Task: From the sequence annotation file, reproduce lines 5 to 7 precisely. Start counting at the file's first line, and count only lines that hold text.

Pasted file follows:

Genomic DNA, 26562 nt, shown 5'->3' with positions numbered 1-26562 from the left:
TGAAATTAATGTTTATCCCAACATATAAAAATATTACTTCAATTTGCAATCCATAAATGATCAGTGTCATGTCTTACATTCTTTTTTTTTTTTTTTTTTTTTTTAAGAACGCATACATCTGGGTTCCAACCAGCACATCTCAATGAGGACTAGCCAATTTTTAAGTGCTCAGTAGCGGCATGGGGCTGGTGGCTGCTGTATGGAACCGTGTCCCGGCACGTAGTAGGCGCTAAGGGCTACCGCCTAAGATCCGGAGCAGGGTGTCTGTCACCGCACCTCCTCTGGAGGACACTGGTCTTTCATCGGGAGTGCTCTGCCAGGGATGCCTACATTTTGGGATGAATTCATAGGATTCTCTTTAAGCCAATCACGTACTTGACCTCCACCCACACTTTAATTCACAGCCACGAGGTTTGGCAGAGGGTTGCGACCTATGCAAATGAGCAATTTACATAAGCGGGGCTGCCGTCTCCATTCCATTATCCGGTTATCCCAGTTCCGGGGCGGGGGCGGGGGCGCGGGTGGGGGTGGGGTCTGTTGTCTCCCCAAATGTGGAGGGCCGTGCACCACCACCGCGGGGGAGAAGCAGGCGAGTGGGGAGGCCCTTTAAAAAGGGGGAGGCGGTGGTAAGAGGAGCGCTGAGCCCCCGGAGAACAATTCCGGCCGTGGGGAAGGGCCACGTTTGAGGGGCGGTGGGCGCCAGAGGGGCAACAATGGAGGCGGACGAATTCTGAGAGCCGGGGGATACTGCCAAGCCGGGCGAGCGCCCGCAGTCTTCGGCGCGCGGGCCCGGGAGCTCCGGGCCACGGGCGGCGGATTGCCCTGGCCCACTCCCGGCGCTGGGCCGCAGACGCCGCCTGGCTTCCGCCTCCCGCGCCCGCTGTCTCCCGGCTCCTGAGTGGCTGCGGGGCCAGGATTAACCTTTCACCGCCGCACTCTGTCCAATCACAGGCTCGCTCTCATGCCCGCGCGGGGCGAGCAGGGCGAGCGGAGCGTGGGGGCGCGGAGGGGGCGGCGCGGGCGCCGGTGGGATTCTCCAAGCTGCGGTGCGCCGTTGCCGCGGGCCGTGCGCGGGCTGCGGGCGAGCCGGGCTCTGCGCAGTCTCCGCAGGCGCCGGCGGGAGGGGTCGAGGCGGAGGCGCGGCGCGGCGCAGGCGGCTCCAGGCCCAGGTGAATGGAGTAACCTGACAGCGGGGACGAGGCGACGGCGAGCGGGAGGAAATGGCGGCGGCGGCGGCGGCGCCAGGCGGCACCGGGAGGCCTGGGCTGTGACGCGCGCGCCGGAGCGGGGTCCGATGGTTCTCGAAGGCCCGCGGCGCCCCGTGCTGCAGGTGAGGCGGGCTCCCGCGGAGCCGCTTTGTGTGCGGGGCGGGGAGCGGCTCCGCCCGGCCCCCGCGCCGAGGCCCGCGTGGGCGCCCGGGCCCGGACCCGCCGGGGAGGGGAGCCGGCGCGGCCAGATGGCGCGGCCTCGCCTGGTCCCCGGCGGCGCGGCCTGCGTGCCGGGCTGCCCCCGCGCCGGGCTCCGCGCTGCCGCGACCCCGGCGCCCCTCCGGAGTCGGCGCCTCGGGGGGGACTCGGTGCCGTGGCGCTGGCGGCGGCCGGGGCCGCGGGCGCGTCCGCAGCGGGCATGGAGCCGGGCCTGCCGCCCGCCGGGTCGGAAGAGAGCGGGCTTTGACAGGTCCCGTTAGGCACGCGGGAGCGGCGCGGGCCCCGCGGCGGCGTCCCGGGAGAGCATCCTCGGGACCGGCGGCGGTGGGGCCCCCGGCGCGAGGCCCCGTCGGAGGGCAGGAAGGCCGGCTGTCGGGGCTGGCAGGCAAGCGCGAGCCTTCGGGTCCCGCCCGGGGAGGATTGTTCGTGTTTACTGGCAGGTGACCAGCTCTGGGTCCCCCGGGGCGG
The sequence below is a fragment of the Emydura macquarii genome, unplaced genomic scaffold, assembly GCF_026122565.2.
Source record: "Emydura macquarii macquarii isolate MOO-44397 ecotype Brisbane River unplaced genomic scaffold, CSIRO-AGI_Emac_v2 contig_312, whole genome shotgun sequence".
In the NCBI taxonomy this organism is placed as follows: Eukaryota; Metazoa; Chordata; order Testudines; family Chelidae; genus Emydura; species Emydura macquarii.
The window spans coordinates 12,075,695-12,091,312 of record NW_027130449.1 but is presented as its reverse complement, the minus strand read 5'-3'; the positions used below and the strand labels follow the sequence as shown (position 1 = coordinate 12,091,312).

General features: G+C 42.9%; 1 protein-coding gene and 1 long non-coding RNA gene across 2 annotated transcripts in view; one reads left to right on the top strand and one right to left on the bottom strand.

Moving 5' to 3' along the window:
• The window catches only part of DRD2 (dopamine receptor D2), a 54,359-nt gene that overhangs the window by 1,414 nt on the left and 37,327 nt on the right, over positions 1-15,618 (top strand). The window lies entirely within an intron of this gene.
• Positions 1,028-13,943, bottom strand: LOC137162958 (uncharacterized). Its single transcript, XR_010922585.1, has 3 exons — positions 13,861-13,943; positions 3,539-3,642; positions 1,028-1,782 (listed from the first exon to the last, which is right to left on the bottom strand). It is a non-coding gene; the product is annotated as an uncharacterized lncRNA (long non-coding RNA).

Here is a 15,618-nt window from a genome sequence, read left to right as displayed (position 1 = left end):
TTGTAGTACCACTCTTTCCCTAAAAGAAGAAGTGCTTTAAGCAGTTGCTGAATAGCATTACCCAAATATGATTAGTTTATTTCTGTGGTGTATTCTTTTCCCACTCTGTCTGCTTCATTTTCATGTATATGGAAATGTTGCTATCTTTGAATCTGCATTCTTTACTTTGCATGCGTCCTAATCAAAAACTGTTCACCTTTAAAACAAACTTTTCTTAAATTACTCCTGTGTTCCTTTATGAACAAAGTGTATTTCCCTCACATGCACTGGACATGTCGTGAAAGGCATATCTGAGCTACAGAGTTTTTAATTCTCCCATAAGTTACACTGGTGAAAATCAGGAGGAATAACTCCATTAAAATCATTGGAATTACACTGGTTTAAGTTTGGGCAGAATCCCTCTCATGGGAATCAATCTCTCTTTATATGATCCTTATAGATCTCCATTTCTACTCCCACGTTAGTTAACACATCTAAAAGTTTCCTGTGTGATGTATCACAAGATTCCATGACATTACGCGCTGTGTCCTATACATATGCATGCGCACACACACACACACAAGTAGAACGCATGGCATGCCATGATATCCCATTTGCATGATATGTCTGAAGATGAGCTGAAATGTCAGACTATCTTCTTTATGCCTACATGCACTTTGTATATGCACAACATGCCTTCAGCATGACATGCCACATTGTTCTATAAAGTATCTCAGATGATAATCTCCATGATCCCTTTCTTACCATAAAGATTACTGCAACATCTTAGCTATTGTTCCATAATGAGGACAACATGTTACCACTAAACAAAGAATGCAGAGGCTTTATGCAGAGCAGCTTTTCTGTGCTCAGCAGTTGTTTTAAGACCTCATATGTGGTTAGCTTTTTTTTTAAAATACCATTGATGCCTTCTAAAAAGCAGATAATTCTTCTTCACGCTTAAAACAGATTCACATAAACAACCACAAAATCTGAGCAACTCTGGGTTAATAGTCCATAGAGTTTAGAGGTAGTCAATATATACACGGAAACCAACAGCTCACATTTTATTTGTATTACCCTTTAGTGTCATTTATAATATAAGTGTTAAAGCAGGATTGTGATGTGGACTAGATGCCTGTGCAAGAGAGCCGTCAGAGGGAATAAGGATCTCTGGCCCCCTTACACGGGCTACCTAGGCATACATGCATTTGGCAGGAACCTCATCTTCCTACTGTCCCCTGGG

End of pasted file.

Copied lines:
In the NCBI taxonomy this organism is placed as follows: Eukaryota; Metazoa; Chordata; order Testudines; family Chelidae; genus Emydura; species Emydura macquarii.
The window spans coordinates 12,075,695-12,091,312 of record NW_027130449.1 but is presented as its reverse complement, the minus strand read 5'-3'; the positions used below and the strand labels follow the sequence as shown (position 1 = coordinate 12,091,312).

General features: G+C 42.9%; 1 protein-coding gene and 1 long non-coding RNA gene across 2 annotated transcripts in view; one reads left to right on the top strand and one right to left on the bottom strand.